S e n d d o c u m e n t a t i o n c o m m e n t s t o m d s f e e d b a c k - d o c @ c i s c o . c o m
The following terms are used throughout this chapter:
SDV is a distributed service and uses CFS (Cisco Fabric Services) distribution to synchronize the
databases. When you configure SDV it starts a CFS session and locks the fabric. When a fabric is locked,
Cisco SAN-OS software does not allow any configuration changes from a switch–other than the switch
holding the lock–and issues a message to inform users about the locked status. Configuration changes
are held in a pending database for the application. You must perform a commit operation to make the
configuration active and to release the lock for all switches. You can discard or stop changes from being
distributed by issuing the abort/clear command.
When you enable SDV, CFS distribution is also enabled; CFS distribution cannot be disabled for SDV.
The following sections describe how to configure SDV:
Configuring a Virtual Device
A virtual device is identified by an alphanumeric name of up to 32 characters and defines all the real
devices (one primary and one or more secondary) that it represents. Upon the successful creation of a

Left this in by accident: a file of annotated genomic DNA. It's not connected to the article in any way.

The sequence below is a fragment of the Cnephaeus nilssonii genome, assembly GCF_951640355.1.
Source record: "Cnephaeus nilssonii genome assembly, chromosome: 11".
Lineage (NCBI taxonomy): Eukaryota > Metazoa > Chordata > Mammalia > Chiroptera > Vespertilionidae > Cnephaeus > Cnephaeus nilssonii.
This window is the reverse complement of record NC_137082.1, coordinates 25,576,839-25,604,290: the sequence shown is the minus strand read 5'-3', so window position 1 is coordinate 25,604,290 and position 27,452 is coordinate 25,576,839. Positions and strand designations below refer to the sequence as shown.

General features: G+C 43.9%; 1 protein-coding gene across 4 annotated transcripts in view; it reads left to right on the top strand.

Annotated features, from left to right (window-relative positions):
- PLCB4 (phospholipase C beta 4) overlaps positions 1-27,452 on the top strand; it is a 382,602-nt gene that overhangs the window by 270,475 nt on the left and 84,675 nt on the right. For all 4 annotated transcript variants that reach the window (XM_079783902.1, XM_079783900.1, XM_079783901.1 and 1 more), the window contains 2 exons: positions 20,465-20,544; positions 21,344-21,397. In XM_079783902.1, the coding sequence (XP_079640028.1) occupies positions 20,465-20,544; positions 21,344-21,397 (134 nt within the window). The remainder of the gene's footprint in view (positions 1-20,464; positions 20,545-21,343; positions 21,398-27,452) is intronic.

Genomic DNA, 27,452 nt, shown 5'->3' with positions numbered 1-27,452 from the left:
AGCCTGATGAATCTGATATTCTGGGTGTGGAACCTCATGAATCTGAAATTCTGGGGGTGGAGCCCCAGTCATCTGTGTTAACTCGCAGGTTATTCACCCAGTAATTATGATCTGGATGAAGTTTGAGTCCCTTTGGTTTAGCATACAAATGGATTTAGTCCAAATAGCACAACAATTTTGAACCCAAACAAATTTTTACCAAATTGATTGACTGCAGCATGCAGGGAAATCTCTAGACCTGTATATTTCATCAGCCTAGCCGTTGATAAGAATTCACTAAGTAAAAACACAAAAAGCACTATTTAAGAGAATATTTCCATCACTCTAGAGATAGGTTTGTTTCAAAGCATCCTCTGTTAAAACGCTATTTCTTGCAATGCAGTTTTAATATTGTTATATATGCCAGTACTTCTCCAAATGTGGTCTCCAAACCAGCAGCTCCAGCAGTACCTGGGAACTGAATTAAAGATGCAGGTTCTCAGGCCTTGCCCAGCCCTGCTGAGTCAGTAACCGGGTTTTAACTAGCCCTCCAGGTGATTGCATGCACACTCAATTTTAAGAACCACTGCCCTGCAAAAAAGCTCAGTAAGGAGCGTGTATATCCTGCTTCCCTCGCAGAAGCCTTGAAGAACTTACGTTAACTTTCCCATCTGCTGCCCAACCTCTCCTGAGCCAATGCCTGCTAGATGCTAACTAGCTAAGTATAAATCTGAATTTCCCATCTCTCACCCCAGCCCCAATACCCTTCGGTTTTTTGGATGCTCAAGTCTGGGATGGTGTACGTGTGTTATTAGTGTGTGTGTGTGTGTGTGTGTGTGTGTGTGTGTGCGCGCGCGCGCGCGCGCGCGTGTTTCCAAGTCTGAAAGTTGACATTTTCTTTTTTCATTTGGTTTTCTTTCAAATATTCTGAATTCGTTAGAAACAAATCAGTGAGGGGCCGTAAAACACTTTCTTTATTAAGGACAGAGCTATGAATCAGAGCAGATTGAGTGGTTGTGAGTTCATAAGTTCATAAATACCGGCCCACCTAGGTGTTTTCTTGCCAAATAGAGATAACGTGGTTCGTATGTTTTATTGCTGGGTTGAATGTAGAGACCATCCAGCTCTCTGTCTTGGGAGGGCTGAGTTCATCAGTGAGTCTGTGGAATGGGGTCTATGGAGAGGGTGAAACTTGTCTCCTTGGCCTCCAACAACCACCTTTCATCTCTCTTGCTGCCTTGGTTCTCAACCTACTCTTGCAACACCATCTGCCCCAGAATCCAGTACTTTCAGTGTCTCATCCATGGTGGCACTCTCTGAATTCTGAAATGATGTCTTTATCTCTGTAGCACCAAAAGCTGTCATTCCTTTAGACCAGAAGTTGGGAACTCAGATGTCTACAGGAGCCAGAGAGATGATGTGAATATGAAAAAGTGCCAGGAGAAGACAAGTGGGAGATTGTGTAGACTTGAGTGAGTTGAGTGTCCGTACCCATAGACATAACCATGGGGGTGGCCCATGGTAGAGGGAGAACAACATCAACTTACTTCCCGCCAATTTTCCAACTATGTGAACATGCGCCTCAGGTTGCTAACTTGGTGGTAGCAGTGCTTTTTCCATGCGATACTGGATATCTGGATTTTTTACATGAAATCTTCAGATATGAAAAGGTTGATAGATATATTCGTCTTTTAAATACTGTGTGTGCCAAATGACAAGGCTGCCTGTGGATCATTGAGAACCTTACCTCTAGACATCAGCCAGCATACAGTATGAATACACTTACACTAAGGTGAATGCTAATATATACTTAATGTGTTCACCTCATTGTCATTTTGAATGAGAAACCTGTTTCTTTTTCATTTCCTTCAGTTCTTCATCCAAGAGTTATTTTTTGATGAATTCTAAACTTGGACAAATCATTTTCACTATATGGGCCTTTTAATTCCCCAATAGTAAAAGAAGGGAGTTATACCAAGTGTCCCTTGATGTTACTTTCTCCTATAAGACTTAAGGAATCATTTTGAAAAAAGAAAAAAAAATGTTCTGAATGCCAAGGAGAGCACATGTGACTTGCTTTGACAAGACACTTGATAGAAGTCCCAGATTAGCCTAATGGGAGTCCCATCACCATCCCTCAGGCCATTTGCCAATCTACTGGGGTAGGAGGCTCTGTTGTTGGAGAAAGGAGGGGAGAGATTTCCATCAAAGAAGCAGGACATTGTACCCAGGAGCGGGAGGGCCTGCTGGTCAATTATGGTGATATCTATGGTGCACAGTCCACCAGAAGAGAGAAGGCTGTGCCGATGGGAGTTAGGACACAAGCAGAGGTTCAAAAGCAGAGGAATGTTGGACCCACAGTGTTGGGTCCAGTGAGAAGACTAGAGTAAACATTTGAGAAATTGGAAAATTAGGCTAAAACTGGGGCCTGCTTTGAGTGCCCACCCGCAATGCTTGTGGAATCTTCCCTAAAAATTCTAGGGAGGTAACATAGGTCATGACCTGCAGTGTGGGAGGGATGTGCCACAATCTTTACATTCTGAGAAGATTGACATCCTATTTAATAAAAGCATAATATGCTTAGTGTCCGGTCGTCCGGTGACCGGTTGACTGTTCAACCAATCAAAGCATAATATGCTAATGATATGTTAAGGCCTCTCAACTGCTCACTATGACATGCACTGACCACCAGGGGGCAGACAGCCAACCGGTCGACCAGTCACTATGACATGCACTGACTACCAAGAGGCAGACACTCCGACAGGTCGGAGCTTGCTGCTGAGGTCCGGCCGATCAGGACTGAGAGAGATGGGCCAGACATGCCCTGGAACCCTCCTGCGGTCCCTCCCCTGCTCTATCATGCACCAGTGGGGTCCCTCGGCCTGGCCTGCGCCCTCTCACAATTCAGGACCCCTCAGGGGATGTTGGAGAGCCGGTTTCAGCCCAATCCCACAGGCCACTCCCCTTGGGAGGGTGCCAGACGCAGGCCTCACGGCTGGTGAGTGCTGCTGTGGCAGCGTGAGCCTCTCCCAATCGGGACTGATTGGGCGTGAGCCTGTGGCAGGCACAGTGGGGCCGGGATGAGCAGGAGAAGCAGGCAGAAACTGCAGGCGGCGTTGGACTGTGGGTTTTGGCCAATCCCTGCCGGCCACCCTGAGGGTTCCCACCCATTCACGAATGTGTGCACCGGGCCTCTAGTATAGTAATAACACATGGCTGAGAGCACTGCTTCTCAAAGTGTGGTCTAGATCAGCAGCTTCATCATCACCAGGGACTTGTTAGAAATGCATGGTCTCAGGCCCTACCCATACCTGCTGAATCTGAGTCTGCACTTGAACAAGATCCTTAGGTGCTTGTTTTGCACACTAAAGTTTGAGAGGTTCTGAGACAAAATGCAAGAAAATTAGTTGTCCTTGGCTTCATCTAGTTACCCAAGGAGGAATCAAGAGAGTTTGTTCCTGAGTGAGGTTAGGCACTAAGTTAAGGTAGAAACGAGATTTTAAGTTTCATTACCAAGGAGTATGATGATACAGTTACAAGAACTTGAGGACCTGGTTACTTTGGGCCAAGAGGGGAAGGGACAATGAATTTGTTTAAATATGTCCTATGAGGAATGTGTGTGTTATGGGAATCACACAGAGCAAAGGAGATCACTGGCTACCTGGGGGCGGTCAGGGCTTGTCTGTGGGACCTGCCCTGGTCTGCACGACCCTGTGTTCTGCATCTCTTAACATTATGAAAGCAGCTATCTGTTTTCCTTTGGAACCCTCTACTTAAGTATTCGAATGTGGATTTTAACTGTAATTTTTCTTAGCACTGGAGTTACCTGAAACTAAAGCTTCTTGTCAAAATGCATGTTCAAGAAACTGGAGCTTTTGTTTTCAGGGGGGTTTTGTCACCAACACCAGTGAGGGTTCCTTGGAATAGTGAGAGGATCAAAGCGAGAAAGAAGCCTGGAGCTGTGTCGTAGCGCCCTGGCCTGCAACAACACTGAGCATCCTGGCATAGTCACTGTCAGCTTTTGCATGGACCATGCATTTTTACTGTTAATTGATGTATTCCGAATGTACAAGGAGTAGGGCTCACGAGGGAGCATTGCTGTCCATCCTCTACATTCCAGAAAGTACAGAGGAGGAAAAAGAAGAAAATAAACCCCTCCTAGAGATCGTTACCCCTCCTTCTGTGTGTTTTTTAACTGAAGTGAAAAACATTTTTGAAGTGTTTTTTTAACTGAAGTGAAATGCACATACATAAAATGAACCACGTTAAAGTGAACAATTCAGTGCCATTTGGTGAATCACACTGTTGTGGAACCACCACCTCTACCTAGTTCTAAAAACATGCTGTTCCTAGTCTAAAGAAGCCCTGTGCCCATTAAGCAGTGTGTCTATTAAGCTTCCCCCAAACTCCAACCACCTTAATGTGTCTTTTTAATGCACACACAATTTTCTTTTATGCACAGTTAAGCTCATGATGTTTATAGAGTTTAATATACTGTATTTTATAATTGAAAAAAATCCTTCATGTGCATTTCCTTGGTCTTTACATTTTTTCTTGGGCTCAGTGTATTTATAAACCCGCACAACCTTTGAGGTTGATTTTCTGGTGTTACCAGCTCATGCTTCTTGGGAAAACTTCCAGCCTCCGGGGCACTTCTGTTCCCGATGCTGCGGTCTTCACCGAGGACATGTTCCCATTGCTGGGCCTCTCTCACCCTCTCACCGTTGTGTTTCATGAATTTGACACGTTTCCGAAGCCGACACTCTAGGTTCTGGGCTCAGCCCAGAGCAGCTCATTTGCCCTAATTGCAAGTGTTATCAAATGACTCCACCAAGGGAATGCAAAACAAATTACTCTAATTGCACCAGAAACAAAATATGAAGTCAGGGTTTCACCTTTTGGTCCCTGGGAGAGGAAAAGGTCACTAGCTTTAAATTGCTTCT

virtual device, the virtual device name is internally registered as the device alias name with the device
alias database; the pWWN is automatically assigned by the system using Cisco OUI (Organizational
Unique Identifier). A virtual device appears as a real, physical device. You can enumerate up to 128
devices for a virtual device. There is a limit of 4095 on the number of virtual devices that you can create
in a single VSAN.
For Cisco MDS SAN-OS Release 3.1(2) and later, SDV has been tested to work with up to 1024 virtual
devices per VSAN.
Cisco MDS 9000 Family CLI Configuration Guide
The virtualized or proxy representation of the real device, which is registered with the name server
and has a pWWN and FC ID. A virtual device exists as long as its real (physical) counterpart is
online. The virtual device pWWN and FC ID must be unique and cannot clash with any real device
pWWNs and FC IDs.
Reserved by SDV to assign FC IDs to virtual devices. If the switch that reserved the domain goes
down, another switch takes over its role using the same domain.
Chapter 6, "Using the CFS Infrastructure"
Configuring a Virtual Device, page 20-4
Configuring a Zone for a Virtual Device, page 20-6
Linking a Virtual Device with a Physical Device, page 20-8
Configuring LUN Zone Members for SDV Devices, page 20-8
Resolving Fabric Merge Conflicts, page 20-9
for more details about CFS,
OL-16184-01, Cisco MDS SAN-OS Release 3.x
SAN Device Virtualization